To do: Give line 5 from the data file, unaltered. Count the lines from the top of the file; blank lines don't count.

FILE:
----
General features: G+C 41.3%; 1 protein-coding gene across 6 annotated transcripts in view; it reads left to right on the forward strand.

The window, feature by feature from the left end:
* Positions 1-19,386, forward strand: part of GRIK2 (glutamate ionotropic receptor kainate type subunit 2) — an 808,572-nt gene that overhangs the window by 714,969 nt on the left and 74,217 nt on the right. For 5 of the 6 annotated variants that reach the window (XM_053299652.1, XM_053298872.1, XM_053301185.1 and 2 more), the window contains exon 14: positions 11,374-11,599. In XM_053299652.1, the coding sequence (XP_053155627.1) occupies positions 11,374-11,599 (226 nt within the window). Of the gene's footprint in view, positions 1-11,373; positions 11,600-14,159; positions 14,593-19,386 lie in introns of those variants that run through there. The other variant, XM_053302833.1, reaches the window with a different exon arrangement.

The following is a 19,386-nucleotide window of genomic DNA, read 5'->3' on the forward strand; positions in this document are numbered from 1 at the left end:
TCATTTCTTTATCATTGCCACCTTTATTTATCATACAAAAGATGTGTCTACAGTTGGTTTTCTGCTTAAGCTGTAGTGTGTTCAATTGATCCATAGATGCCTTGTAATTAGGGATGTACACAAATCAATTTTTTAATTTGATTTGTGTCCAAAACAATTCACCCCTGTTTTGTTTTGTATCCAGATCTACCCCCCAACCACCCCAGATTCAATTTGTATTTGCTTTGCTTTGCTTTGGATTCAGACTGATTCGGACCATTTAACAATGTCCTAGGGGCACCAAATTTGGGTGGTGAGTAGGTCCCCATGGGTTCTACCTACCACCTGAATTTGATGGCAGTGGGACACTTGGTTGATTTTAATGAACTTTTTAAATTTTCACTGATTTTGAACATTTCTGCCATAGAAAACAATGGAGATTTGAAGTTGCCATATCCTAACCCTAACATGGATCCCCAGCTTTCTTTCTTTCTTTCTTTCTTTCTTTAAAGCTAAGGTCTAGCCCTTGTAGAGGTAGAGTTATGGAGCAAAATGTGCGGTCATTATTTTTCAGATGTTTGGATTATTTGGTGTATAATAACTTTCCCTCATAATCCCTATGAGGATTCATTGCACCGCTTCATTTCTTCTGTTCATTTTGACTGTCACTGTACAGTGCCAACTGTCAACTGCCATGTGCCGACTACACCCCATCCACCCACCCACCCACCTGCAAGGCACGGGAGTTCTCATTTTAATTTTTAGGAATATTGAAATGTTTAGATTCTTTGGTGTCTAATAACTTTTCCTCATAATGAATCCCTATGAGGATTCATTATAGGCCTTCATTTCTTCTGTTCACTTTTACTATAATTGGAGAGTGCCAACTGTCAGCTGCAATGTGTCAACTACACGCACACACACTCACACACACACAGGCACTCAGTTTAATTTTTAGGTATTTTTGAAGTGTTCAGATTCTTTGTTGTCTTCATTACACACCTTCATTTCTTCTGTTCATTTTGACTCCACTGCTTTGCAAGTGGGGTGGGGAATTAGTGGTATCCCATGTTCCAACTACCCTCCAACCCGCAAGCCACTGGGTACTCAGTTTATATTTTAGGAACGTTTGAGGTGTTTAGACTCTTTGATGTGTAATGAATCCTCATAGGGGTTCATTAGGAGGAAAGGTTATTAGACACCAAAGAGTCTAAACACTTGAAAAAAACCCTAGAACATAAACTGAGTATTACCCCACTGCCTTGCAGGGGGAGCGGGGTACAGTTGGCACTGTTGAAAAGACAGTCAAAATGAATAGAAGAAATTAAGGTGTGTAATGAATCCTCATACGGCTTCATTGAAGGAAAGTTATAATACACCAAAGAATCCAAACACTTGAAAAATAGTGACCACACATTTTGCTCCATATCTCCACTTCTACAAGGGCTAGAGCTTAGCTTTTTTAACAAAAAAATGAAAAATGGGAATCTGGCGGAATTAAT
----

TCATTTCTTTATCATTGCCACCTTTATTTATCATACAAAAGATGTGTCTACAGTTGGTTTTCTGCTTAAGCTGTAGTGTGTTCAATTGATCCATAGATGCCTTGTAATTAGGGATGTACACAAATCAATTTTTTAATTTGATTTGTGTCCAAAACAATTCACCCCTGTTTTGTTTTGTATCCAGATCTACCCCCCAACCACCCCAGATTCAATTTGTATTTGCTTTGCTTTGCTTTGGATTCAGACTGATTCGGACCATTTAACAATGTCCTAGGGGCACCAAATTTGGGTGGTGAGTAGGTCCCCATGGGTTCTACCTACCACCTGAATTTGATGGCAGTGGGACACTTGGTTGATTTTAATGAACTTTTTAAATTTTCACTGATTTTGAACATTTCTGCCATAGAAAACAATGGAGATTTGAAGTTGCCATATCCTAACCCTAACATGGATCCCCAGCTTTCTTTCTTTCTTTCTTTCTTTCTTTAAAGCTAAGGTCTAGCCCTTGTAGAGGTAGAGTTATGGAGCAAAATGTGCGGTCATTATTTTTCAGATGTTTGGATTATTTGGTGTATAATAACTTTCCCTCATAATCCCTATGAGGATTCATTGCACCGCTTCATTTCTTCTGTTCATTTTGACTGTCACTGTACAGTGCCAACTGTCAACTGCCATGTGCCGACTACACCCCATCCACCCACCCACCCACCTGCAAGGCACGGGAGTTCTCATTTTAATTTTTAGGAATATTGAAATGTTTAGATTCTTTGGTGTCTAATAACTTTTCCTCATAATGAATCCCTATGAGGATTCATTATAGGCCTTCATTTCTTCTGTTCACTTTTACTATAATTGGAGAGTGCCAACTGTCAGCTGCAATGTGTCAACTACACGCACACACACTCACACACACACAGGCACTCAGTTTAATTTTTAGGTATTTTTGAAGTGTTCAGATTCTTTGTTGTCTTCATTACACACCTTCATTTCTTCTGTTCATTTTGACTCCACTGCTTTGCAAGTGGGGTGGGGAATTAGTGGTATCCCATGTTCCAACTACCCTCCAACCCGCAAGCCACTGGGTACTCAGTTTATATTTTAGGAACGTTTGAGGTGTTTAGACTCTTTGATGTGTAATGAATCCTCATAGGGGTTCATTAGGAGGAAAGGTTATTAGACACCAAAGAGTCTAAACACTTGAAAAAAACCCTAGAACATAAACTGAGTATTACCCCACTGCCTTGCAGGGGGAGCGGGGTACAGTTGGCACTGTTGAAAAGACAGTCAAAATGAATAGAAGAAATTAAGGTGTGTAATGAATCCTCATACGGCTTCATTGAAGGAAAGTTATAATACACCAAAGAATCCAAACACTTGAAAAATAGTGACCACACATTTTGCTCCATATCTCCACTTCTACAAGGGCTAGAGCTTAGCTTTTTTAACAAAAAAATGAAAAATGGGAATCTGGCGGAATTAAT